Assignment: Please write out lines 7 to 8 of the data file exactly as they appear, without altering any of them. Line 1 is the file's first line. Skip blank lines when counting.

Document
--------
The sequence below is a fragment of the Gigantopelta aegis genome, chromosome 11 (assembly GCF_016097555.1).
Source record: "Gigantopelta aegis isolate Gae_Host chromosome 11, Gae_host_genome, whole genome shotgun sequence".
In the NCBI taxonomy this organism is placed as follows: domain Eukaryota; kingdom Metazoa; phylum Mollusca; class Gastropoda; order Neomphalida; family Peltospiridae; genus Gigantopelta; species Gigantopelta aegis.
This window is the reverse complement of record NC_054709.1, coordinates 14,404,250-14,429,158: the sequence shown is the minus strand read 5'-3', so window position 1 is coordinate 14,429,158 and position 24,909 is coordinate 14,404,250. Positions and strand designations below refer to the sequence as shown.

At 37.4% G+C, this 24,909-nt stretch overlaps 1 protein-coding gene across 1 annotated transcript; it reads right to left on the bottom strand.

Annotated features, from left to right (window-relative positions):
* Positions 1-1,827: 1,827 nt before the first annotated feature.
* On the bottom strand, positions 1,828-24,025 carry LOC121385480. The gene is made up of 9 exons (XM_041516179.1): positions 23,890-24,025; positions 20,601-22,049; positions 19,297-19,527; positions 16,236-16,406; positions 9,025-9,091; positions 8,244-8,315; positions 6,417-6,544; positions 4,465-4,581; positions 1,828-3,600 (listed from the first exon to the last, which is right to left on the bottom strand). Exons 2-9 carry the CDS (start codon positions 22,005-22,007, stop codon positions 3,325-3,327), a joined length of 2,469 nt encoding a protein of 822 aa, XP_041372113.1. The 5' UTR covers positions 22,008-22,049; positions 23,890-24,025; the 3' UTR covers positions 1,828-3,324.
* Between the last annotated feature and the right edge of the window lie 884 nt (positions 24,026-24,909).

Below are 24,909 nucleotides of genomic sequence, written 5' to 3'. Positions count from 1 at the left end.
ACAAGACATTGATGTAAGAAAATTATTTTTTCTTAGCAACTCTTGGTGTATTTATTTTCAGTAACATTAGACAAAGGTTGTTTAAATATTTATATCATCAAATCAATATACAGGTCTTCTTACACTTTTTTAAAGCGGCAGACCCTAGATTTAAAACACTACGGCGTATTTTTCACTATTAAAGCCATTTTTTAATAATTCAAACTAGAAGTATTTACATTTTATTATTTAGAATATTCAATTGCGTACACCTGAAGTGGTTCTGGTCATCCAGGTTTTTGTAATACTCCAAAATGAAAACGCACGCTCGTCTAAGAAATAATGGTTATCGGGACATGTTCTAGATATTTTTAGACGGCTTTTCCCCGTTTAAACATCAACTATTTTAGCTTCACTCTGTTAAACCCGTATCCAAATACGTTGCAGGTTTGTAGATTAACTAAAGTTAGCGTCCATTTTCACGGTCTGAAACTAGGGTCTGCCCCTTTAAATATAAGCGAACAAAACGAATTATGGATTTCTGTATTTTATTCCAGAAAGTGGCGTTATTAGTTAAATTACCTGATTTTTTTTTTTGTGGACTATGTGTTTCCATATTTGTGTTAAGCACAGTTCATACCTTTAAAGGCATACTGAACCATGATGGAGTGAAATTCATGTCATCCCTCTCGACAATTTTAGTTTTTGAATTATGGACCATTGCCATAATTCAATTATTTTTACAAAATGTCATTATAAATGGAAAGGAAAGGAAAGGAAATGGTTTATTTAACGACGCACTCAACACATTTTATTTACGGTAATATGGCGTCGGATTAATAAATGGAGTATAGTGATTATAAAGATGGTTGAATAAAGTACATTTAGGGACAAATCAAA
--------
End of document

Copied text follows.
* Positions 1-1,827: 1,827 nt before the first annotated feature.
* On the bottom strand, positions 1,828-24,025 carry LOC121385480. The gene is made up of 9 exons (XM_041516179.1): positions 23,890-24,025; positions 20,601-22,049; positions 19,297-19,527; positions 16,236-16,406; positions 9,025-9,091; positions 8,244-8,315; positions 6,417-6,544; positions 4,465-4,581; positions 1,828-3,600 (listed from the first exon to the last, which is right to left on the bottom strand). Exons 2-9 carry the CDS (start codon positions 22,005-22,007, stop codon positions 3,325-3,327), a joined length of 2,469 nt encoding a protein of 822 aa, XP_041372113.1. The 5' UTR covers positions 22,008-22,049; positions 23,890-24,025; the 3' UTR covers positions 1,828-3,324.